• alcoholic liver cirrhosis;
  • immunoglobulins;
  • Toll-like receptors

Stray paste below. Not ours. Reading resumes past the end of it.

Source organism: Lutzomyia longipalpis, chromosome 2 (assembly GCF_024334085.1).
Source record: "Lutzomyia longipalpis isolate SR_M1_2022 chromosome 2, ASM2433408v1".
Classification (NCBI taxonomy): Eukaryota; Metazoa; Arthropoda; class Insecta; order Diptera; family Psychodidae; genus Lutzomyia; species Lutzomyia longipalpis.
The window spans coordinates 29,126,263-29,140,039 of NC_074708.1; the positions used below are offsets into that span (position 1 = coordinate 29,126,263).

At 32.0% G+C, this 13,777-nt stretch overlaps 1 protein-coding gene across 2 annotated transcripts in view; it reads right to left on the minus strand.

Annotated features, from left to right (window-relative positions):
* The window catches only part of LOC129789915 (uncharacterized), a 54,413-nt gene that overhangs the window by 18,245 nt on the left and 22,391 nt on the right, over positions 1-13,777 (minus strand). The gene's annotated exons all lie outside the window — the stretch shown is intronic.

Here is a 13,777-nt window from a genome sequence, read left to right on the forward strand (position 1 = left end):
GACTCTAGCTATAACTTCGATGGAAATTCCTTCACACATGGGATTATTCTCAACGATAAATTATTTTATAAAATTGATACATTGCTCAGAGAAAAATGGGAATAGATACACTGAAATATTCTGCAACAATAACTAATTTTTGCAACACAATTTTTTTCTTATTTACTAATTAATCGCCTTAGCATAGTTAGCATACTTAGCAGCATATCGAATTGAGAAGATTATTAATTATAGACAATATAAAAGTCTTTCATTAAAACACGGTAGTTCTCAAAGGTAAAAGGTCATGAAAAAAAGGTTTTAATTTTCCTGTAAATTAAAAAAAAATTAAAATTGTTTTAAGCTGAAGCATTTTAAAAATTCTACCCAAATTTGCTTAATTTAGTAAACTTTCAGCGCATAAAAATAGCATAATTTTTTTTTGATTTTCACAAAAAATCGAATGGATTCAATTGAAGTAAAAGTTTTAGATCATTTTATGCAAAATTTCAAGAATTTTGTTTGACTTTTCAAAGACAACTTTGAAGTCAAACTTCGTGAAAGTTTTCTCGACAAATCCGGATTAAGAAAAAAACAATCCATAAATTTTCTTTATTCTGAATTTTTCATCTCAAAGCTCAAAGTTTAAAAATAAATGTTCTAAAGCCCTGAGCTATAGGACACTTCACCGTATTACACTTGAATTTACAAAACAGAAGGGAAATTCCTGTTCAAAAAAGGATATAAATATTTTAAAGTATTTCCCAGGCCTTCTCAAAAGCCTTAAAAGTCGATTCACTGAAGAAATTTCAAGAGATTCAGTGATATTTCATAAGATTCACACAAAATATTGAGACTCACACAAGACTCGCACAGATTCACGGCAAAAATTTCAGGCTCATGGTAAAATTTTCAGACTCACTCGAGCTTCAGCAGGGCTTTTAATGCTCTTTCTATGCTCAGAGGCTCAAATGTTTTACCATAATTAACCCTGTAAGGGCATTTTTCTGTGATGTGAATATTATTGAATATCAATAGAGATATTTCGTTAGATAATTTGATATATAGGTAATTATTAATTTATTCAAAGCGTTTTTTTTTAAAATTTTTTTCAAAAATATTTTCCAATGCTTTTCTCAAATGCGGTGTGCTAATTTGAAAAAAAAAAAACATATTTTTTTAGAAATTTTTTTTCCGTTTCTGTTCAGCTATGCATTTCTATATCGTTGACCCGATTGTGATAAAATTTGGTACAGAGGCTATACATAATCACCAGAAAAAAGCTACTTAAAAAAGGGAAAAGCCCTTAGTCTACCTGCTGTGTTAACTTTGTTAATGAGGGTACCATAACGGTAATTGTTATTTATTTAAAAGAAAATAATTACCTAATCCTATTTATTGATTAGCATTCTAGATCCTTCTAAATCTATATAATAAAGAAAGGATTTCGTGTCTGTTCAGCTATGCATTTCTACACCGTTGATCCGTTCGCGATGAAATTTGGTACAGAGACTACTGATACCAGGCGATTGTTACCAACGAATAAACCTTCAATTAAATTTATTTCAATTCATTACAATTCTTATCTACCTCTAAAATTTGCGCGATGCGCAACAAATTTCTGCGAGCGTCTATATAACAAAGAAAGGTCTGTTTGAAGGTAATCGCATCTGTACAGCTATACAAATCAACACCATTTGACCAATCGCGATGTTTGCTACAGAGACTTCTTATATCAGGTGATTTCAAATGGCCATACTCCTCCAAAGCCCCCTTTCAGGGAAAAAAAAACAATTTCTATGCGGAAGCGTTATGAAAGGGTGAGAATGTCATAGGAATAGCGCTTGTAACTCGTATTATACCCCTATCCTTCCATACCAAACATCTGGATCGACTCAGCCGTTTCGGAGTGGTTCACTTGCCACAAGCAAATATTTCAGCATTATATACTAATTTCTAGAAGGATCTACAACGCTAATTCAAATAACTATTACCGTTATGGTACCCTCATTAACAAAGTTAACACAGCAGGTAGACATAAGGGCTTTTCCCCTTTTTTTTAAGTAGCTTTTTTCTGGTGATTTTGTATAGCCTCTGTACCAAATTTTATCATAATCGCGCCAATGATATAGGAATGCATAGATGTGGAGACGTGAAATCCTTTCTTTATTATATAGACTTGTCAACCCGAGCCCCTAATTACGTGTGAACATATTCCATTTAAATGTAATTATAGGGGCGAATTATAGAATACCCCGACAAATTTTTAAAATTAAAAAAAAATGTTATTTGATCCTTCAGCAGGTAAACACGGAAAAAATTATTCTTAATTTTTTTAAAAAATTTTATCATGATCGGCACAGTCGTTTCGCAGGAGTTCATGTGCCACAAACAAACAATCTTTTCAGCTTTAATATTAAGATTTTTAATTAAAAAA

Alcoholic liver cirrhosis (ALC) is characterized by increased circulating levels of immunoglobulins (Igs). ALC patients undergo bacterial translocation evidenced by the presence of bacterial DNA in peripheral blood. Bacterial pathogen-associated molecular patterns (PAMPs), such as lipopolysaccharide (LPS), peptidoglycan (PGN) and unmethylated cytosine-guanine dinucleotide (CpG) DNA are ligands of Toll-like receptor (TLR)-4, TLR-2 and TLR-9, respectively. Although TLR activation results generally in the secretion of proinflammatory cytokines, activation of B cells through TLR-7 or TLR-9 is involved in their maturation and Ig synthesis. The aim of the present study was to assess Ig synthesis by ALC B cells under PAMP activation in order to evaluate the possible involvement of TLR pathways in the increased Ig levels, and especially the hyper-IgA observed in ALC. CpG, in combination with interleukin (IL)-10 or IL-21, enhanced IgA, IgG and IgM synthesis by healthy donor (HD) PBMCs, but had only a weak effect on ALC PBMCs. Relative CpG-induced IgA production by purified ALC B cells was less important when compared to HD B cells, in accordance with the lower TLR-9 expression on ALC B cells compared to HD B cells, but the absolute IgA production by CpG-activated B cells was enhanced significantly for ALC when compared to HD, in agreement with their intrinsic ability to produce spontaneously more IgA than HD. LPS and PGN had no direct activity on B cells, whereas R848 also enhanced Ig synthesis, as reported recently. Taken together, these results suggest that TLR priming of B cells could account for the hyperimmunoglobulinaemia observed in ALC patients.